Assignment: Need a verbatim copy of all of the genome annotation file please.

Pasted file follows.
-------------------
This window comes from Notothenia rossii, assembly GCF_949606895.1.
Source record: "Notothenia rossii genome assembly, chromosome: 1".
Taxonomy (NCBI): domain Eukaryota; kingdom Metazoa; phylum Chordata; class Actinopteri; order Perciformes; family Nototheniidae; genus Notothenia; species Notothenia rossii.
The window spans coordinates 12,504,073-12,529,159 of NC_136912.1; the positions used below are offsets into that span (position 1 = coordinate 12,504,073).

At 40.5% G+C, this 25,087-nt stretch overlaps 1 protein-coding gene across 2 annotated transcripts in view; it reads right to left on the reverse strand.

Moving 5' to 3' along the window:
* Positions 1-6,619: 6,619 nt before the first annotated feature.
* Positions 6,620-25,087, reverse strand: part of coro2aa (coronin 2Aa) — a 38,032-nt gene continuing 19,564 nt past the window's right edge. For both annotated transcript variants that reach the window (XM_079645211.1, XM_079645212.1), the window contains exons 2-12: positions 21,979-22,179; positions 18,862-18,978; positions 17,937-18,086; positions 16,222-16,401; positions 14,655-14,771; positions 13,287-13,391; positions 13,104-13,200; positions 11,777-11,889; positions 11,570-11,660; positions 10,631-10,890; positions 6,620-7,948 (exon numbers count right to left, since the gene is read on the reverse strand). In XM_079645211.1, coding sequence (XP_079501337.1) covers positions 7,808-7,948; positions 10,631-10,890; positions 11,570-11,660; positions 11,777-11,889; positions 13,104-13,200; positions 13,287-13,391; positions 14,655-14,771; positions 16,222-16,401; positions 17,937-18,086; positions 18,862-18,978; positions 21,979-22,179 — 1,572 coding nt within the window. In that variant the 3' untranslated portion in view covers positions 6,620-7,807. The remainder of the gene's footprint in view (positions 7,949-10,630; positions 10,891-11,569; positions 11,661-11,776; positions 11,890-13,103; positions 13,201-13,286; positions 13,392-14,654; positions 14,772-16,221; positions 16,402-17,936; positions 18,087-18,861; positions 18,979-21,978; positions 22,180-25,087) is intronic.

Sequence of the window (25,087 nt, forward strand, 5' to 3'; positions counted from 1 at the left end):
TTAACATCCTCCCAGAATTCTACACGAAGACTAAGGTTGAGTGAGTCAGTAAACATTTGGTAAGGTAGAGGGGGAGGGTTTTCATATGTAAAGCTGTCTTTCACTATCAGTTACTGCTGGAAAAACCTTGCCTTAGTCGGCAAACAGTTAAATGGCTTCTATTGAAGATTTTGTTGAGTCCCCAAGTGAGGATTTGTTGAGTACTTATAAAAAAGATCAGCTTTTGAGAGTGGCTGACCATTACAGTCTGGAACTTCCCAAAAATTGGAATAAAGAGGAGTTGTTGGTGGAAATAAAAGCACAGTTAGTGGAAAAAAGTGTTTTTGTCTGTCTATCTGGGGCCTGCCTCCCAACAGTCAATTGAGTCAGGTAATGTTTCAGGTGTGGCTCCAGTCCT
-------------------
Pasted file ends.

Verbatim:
This window comes from Notothenia rossii, assembly GCF_949606895.1.
Source record: "Notothenia rossii genome assembly, chromosome: 1".
Taxonomy (NCBI): domain Eukaryota; kingdom Metazoa; phylum Chordata; class Actinopteri; order Perciformes; family Nototheniidae; genus Notothenia; species Notothenia rossii.
The window spans coordinates 12,504,073-12,529,159 of NC_136912.1; the positions used below are offsets into that span (position 1 = coordinate 12,504,073).

At 40.5% G+C, this 25,087-nt stretch overlaps 1 protein-coding gene across 2 annotated transcripts in view; it reads right to left on the reverse strand.

Moving 5' to 3' along the window:
* Positions 1-6,619: 6,619 nt before the first annotated feature.
* Positions 6,620-25,087, reverse strand: part of coro2aa (coronin 2Aa) — a 38,032-nt gene continuing 19,564 nt past the window's right edge. For both annotated transcript variants that reach the window (XM_079645211.1, XM_079645212.1), the window contains exons 2-12: positions 21,979-22,179; positions 18,862-18,978; positions 17,937-18,086; positions 16,222-16,401; positions 14,655-14,771; positions 13,287-13,391; positions 13,104-13,200; positions 11,777-11,889; positions 11,570-11,660; positions 10,631-10,890; positions 6,620-7,948 (exon numbers count right to left, since the gene is read on the reverse strand). In XM_079645211.1, coding sequence (XP_079501337.1) covers positions 7,808-7,948; positions 10,631-10,890; positions 11,570-11,660; positions 11,777-11,889; positions 13,104-13,200; positions 13,287-13,391; positions 14,655-14,771; positions 16,222-16,401; positions 17,937-18,086; positions 18,862-18,978; positions 21,979-22,179 — 1,572 coding nt within the window. In that variant the 3' untranslated portion in view covers positions 6,620-7,807. The remainder of the gene's footprint in view (positions 7,949-10,630; positions 10,891-11,569; positions 11,661-11,776; positions 11,890-13,103; positions 13,201-13,286; positions 13,392-14,654; positions 14,772-16,221; positions 16,402-17,936; positions 18,087-18,861; positions 18,979-21,978; positions 22,180-25,087) is intronic.

Sequence of the window (25,087 nt, forward strand, 5' to 3'; positions counted from 1 at the left end):
TTAACATCCTCCCAGAATTCTACACGAAGACTAAGGTTGAGTGAGTCAGTAAACATTTGGTAAGGTAGAGGGGGAGGGTTTTCATATGTAAAGCTGTCTTTCACTATCAGTTACTGCTGGAAAAACCTTGCCTTAGTCGGCAAACAGTTAAATGGCTTCTATTGAAGATTTTGTTGAGTCCCCAAGTGAGGATTTGTTGAGTACTTATAAAAAAGATCAGCTTTTGAGAGTGGCTGACCATTACAGTCTGGAACTTCCCAAAAATTGGAATAAAGAGGAGTTGTTGGTGGAAATAAAAGCACAGTTAGTGGAAAAAAGTGTTTTTGTCTGTCTATCTGGGGCCTGCCTCCCAACAGTCAATTGAGTCAGGTAATGTTTCAGGTGTGGCTCCAGTCCT